Fraud Investigators Target Brothers Famous for Anti-Trump Tweets

Caricature of Donald Trump. (DonkeyHotey / CC BY-SA 2.0)

Brothers Brian and Ed Krassenstein gained massive popularity on Twitter with their anti-Trump rhetoric following the 2016 election. They have nearly a million followers between them, and run two websites, Independent Reporter and Hill Reporter, which speculate on the progress of the Mueller investigation and promote anti-Trump causes. As The Daily Beast reports, they are also under fire from the Department of Homeland Security for allegedly running fraudulent get-rich-quick schemes, scamming consumers out of thousands of dollars.

An investigation is ongoing, and the brothers are yet to be charged with any crimes. However, in 2016 their Florida homes were raided by federal agents, who seized almost $500,000 that allegedly came from wire fraud. According to The Daily Beast’s report, “the Krassensteins began hawking dubious investment advice—way back in 2003—on a pair of internet forums.”

The services the brothers promoted on these forums and later on their own websites allegedly led investors to pay into Ponzi scams and, The Daily Beast continues, “even resulted in some downloading a virus that emptied their accounts on an anonymous online-payment platform used by the Krassensteins themselves, before it was shut down as part of a major federal money-laundering investigation.”

The Krassensteins maintain their innocence, writing about their run-in with the feds on Independent Reporter in an article titled “Our Civil Asset Forfeiture Nightmare.” They say they had no idea that the companies for which they were selling ads were engaged in criminal activity, and that their right to sell such ads is protected by the First Amendment.

“The myth out there that ‘we promoted financial scams’ is false. We did not ‘promote’ anything,” Ed Krassenstein wrote in an email to The Daily Beast. “Our website was filled with warnings and notices about sending money to any website which anyone saw advertised on [their websites]. … The entire purpose … was to help people find out which online business opportunities were legitimate and which were not.”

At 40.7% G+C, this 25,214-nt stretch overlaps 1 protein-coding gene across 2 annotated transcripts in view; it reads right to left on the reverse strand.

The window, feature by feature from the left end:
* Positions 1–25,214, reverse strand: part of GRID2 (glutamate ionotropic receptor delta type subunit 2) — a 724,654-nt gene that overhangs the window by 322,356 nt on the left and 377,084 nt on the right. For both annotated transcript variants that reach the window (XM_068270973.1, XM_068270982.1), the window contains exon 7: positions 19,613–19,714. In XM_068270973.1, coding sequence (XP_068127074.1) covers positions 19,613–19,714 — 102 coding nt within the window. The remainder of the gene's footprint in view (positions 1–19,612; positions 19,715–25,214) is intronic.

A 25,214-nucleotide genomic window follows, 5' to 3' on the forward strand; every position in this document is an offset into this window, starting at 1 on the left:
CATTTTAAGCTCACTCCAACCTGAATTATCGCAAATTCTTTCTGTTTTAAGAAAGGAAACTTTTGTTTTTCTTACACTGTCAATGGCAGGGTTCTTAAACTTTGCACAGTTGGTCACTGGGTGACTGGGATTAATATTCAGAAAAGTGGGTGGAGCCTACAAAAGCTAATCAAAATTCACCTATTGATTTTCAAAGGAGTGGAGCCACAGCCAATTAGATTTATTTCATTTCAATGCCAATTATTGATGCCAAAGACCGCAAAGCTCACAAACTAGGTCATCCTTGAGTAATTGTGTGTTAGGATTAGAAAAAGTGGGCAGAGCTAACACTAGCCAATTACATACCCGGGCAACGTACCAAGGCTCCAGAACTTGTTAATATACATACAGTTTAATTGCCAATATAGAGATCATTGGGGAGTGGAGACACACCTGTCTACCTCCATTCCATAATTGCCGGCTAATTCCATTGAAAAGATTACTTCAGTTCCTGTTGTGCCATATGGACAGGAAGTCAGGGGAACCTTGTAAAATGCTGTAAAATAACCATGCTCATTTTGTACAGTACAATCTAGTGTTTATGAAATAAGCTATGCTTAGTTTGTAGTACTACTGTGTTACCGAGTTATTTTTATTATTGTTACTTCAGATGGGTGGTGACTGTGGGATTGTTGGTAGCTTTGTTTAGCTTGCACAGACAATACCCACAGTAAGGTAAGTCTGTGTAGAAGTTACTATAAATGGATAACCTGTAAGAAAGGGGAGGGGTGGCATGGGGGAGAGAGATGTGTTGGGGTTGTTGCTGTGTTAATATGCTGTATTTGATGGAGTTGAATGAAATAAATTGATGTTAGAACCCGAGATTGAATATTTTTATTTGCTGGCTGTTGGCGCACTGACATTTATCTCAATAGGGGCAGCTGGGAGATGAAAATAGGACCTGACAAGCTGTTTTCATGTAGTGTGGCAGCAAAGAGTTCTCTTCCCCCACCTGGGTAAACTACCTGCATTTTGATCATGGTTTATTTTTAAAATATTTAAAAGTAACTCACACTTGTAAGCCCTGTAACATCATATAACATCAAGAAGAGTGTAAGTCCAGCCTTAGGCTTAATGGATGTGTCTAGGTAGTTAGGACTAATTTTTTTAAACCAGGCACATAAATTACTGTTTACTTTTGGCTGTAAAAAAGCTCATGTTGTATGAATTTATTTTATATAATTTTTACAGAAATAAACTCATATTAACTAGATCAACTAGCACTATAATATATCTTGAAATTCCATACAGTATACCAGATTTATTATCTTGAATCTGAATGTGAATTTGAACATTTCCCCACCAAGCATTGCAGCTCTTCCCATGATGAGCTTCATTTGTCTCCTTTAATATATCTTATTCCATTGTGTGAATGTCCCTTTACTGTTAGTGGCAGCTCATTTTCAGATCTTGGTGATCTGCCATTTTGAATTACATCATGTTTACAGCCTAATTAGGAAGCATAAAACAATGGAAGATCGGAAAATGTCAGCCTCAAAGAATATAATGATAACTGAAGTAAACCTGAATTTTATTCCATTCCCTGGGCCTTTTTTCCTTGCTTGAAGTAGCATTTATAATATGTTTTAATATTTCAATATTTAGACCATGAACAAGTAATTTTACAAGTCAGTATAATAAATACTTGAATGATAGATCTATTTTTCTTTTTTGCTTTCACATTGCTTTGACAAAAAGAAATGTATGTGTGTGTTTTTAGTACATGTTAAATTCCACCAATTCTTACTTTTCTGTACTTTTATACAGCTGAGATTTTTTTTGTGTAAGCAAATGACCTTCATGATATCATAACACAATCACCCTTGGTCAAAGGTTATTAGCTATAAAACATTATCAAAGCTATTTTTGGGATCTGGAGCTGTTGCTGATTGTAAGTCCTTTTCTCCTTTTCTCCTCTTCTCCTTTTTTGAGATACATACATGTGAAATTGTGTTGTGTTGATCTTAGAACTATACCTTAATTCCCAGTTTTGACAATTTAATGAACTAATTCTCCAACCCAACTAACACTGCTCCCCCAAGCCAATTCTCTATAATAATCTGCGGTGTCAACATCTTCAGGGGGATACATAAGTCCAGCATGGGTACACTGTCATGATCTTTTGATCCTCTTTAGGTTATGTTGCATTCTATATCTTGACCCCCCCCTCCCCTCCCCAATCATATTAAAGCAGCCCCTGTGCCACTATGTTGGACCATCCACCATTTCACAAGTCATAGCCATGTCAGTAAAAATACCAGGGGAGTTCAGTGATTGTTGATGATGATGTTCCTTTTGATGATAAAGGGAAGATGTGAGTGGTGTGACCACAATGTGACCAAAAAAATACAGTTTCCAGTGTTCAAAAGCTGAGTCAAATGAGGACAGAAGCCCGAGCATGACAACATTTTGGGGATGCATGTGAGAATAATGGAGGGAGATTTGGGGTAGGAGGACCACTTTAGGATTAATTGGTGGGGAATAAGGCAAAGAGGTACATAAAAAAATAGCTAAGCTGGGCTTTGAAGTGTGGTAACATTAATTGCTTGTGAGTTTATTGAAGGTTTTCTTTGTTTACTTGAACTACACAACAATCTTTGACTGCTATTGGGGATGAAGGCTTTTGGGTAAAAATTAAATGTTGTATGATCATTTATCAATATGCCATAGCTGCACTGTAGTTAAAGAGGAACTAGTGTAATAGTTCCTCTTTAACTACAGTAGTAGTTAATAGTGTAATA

The case against the Krassensteins focuses on two sites, and, both of which promote high-yield investment programs (HYIPs), which are considered by many experts and even the Securities and Exchange Commission to be Ponzi schemes, meaning that they seem to provide high returns on investment at first, in order to gain investors’ trust, but then simply take their money.

According to the Department of Homeland Security, the brothers reaped huge sums of money for selling scams. Homeland Security special agent Michael Adams wrote in a civil asset forfeiture complaint that “[t]here is reasonable cause to believe that the Krassensteins would have known that these funds were criminally derived. There is also reasonable cause to believe that … Brian and Edward Krassenstein have conspired to commit wire fraud.”

Plenty of writers, former government officials, academics and even self-styled experts have built online fame by denouncing President Trump and his administration, but the Krassensteins stand out in a crowded Twitter field. As Casey Michel wrote in a profile of the brothers on ThinkProgress:

[The] Krassensteins are a sort of sui generis actor on the platform, shamelessly blasting the president while marketing themselves and tweeting with abandon—and, given that there’s two of them, doing it at double-speed, gaining over a million followers combined along the way.

The Krassensteins say they’re surprised by their fame, telling Michel, “We never really expected our Twitter accounts to take off like they did.”

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